Will Obama Abandon Tens of Millions of Seniors to Get a Budget Deal with Right-Wing Republicans?

The next few days may be the most perilous for ordinary Americans in Obama’s presidency, as the White House is looking for a deal with far-right Republicans that takes Obamacare off the budget-cutting table, reopens the federal government and raises its debt ceiling.

As the government shutdown continues, Democrats have seen their approval ratings soar, prompting pollsters to say that the GOP will be punished in the next federal election. But what’s shaping up 13 months from now is less important than what will shape up in the next 13 or so days. That’s because the White House’s openness to revive “grand bargain” talks with GOP radicals over future funding for entitlements like Social Security and Medicare, and more tax cuts for the wealthy, can only end badly for the middle- and working-class Americans.

“If we went into serious negotiations, then I think that could be taken in short order,” Rep. Tom Cole, R-OK and House Appropriations Committee member, said Friday, after negotiating Thursday night with other House GOP leaders at the White House over ending the shutdown and debt stalement.   

The problem that Democrats face is that the agenda of the House’s slightly less-extreme Republicans is not new. It is still so far to the right that a deal could imperil programs that Democrats have built over decades, starting with the cornerstone of the 1930s New Deal, Social Security, and continuing in the 1960s War on Poverty, with Medicare, or health care for seniors. Fully funding retirement security programs is needed more than ever today, as near-retirees owe an average of $102,000 on home loans and $18,000 on  credit cards, according to Social Security Administration statistics.

Polls continuously find that the vast majority of Americans, regardless of political party, do not want entitlements like Social Security or Medicare cut. But these big-ticket items have consistently been in right-wingers’ budget-cutting crosshairs, where they are falsely but deliberately blamed for outsized roles in creating the federal debt—instead of George W. Bush-era tax cuts and a war of choice in Iraq. The hard right, now driving the federal shutdown, has been laboring for years to end America’s social welfare programs. That attitude is part of why the right hates Obamacare, as it is seen as expanding that legacy.    

It appears that the GOP’s price for reopening government and raising the debt limit is for Obama to “seriously consider,” as Cole said, an array of policy options targeting these needed and popular entitlements. This menu would include the unbalanced Simpson-Bowles plan of cutting retirement benefits while lowering federal income tax rates, especially in the top brackets. Or, as Obama has said, possibly changing the inflation formula that calculates Social Security increases, which would hurt the majority of seniors who have little lifetime savings.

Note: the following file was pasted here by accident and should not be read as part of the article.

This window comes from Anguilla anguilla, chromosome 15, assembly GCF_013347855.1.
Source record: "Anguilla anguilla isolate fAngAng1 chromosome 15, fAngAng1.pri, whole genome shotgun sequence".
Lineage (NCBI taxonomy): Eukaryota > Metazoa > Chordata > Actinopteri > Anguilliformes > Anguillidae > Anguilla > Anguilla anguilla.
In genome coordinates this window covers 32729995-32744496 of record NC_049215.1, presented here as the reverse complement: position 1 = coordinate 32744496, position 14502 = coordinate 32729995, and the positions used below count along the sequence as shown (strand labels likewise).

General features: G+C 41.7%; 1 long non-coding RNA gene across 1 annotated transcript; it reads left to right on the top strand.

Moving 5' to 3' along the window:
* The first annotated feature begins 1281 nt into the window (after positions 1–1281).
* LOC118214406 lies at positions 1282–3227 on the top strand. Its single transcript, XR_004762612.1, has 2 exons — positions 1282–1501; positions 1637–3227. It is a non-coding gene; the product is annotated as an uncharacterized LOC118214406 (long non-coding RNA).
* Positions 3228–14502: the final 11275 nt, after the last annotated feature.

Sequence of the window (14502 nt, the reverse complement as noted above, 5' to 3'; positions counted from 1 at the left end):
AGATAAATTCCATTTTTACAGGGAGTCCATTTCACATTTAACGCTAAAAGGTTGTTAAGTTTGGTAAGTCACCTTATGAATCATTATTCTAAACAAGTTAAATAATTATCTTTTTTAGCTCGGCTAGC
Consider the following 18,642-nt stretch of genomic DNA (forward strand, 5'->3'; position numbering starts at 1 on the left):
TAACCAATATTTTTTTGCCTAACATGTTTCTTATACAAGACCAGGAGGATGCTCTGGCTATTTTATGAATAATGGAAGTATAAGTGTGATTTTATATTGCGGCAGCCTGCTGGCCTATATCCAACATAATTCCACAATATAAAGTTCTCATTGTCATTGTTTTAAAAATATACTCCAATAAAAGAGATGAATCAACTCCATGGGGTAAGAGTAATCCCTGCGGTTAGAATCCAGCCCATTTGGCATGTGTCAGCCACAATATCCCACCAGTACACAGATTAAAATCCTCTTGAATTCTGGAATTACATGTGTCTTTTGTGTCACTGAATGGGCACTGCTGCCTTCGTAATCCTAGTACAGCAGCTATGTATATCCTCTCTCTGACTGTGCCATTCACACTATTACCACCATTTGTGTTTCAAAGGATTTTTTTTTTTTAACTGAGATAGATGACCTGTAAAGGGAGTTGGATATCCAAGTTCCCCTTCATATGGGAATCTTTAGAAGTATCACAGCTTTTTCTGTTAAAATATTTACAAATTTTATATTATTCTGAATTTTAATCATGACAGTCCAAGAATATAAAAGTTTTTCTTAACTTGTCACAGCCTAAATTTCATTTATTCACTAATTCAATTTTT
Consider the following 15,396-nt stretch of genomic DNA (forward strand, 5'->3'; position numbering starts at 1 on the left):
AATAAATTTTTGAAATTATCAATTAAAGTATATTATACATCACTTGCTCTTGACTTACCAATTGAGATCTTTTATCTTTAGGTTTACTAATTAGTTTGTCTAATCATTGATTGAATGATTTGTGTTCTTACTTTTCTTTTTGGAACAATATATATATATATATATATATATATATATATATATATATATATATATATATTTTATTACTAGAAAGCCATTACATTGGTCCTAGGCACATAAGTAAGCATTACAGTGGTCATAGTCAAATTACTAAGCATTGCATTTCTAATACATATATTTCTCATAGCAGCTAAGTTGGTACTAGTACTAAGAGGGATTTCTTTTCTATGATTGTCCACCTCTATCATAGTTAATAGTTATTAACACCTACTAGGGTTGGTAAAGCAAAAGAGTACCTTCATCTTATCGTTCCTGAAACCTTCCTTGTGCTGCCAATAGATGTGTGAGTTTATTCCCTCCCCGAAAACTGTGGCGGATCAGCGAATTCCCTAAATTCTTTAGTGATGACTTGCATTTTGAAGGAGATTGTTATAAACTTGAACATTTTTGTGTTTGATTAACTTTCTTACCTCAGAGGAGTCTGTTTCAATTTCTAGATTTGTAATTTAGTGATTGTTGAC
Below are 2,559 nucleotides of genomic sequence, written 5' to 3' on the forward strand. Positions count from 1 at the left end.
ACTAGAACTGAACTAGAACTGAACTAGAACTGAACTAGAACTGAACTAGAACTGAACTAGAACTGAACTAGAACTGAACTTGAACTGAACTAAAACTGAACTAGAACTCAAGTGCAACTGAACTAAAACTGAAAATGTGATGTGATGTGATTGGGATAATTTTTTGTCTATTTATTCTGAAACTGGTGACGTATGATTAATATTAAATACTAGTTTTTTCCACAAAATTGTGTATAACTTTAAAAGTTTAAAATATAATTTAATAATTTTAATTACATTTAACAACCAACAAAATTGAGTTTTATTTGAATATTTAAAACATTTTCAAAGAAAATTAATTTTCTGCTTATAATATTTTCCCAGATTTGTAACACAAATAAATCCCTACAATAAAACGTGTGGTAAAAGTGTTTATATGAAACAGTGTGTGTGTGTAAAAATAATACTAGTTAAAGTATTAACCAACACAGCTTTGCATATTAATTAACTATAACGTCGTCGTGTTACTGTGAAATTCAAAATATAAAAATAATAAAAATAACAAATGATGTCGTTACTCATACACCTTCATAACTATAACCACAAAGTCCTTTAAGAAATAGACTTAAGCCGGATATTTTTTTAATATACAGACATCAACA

These “grand bargain” proposals are nowhere near the political 50-yard-lines. They are far to the right, just as the shutdown and debt fight are driven by even more extreme right-wingers. Yet mainstream media coverage of would-be dealmakers is filled with revisionist history or worse, historical amnesia. Republicans who a year ago were seen as being out-of-touch—notably 2012 Vice Presidential nominee Paul Ryan—are today touted as “adults” that the White House can deal with. That’s how The New York Times portrayed Ryan this week, glossing over his slash-and-burn agenda that voters rejected in the 2012 presidential election.

There’s a real danger that the Republican extremists will move from their 5 yard line to their 15 yard line and stop there, bellowing that they have compromised while demanding lasting cuts to safety nets. Obama would then look intransigent if he keeps saying no.

The end game is dicey. In 1995, when the government was shut down by Republicans led by then-Speaker Newt Gingrich, that revolt came after President Bill Clinton did what no Democrat thought that their party would do—support and pass punitive welfare reform. Then and now, some of the same dynamics are at play. Republicans, seeking to sound reasonable, have begun talk of reforming programs that they just want to kill.

“Everyone was being cute,” The Washington Post’s Elizabeth Drew wrote in her 1996 book, Showdown, about the Gingrich shutdown and welfare law. “The Republicans were pretending to be ‘reforming’ a program they were trying to destroy. The President was dodging the most important issue and dealing in word games, while his aides encouraged people to think whatever they wanted to think were his intentions.”   

Then, like now, a Democratic president was willing to meet the GOP partway. Will Obama be the Democratic president who is willing to par back some of the most popular and needed federal programs ever, including Social Security and Medicare? Will he back the Keystone XL pipeline in a grand deal, despite a deepening climate change crisis? 

Americans across the political spectrum should take heed. These are perilous times.

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